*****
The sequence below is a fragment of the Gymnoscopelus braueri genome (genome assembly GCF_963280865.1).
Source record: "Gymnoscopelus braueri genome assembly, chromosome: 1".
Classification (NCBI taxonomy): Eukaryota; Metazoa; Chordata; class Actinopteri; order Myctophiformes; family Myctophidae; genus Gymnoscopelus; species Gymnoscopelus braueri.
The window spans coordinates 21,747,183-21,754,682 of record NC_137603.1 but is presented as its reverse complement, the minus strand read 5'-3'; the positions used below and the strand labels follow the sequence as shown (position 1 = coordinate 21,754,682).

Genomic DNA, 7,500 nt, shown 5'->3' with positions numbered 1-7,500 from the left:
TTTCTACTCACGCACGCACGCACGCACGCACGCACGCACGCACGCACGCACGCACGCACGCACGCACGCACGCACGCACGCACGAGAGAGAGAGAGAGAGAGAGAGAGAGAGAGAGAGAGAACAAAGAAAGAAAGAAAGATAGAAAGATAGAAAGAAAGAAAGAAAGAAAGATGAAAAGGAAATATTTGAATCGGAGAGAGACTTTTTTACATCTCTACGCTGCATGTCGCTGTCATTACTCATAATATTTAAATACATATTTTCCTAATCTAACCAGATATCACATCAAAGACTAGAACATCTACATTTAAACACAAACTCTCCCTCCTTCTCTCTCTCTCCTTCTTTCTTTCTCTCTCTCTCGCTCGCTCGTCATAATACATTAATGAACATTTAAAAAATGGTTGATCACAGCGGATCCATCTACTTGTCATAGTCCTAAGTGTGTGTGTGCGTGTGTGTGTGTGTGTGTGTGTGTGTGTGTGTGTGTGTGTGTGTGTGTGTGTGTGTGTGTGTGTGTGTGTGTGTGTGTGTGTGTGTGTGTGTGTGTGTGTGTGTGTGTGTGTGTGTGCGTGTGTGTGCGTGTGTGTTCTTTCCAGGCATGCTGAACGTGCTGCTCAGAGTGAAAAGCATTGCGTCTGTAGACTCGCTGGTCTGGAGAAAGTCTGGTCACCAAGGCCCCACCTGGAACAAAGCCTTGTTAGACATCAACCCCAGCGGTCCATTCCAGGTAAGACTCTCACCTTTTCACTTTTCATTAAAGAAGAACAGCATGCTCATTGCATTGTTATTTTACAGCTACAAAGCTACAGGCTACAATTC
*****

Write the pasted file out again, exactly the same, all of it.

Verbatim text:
The sequence below is a fragment of the Gymnoscopelus braueri genome (genome assembly GCF_963280865.1).
Source record: "Gymnoscopelus braueri genome assembly, chromosome: 1".
Classification (NCBI taxonomy): Eukaryota; Metazoa; Chordata; class Actinopteri; order Myctophiformes; family Myctophidae; genus Gymnoscopelus; species Gymnoscopelus braueri.
The window spans coordinates 21,747,183-21,754,682 of record NC_137603.1 but is presented as its reverse complement, the minus strand read 5'-3'; the positions used below and the strand labels follow the sequence as shown (position 1 = coordinate 21,754,682).

Genomic DNA, 7,500 nt, shown 5'->3' with positions numbered 1-7,500 from the left:
TTTCTACTCACGCACGCACGCACGCACGCACGCACGCACGCACGCACGCACGCACGCACGCACGCACGCACGCACGCACGCACGAGAGAGAGAGAGAGAGAGAGAGAGAGAGAGAGAGAGAACAAAGAAAGAAAGAAAGATAGAAAGATAGAAAGAAAGAAAGAAAGAAAGATGAAAAGGAAATATTTGAATCGGAGAGAGACTTTTTTACATCTCTACGCTGCATGTCGCTGTCATTACTCATAATATTTAAATACATATTTTCCTAATCTAACCAGATATCACATCAAAGACTAGAACATCTACATTTAAACACAAACTCTCCCTCCTTCTCTCTCTCTCCTTCTTTCTTTCTCTCTCTCTCGCTCGCTCGTCATAATACATTAATGAACATTTAAAAAATGGTTGATCACAGCGGATCCATCTACTTGTCATAGTCCTAAGTGTGTGTGTGCGTGTGTGTGTGTGTGTGTGTGTGTGTGTGTGTGTGTGTGTGTGTGTGTGTGTGTGTGTGTGTGTGTGTGTGTGTGTGTGTGTGTGTGTGTGTGTGTGTGTGTGTGTGTGTGTGTGTGCGTGTGTGTGCGTGTGTGTTCTTTCCAGGCATGCTGAACGTGCTGCTCAGAGTGAAAAGCATTGCGTCTGTAGACTCGCTGGTCTGGAGAAAGTCTGGTCACCAAGGCCCCACCTGGAACAAAGCCTTGTTAGACATCAACCCCAGCGGTCCATTCCAGGTAAGACTCTCACCTTTTCACTTTTCATTAAAGAAGAACAGCATGCTCATTGCATTGTTATTTTACAGCTACAAAGCTACAGGCTACAATTC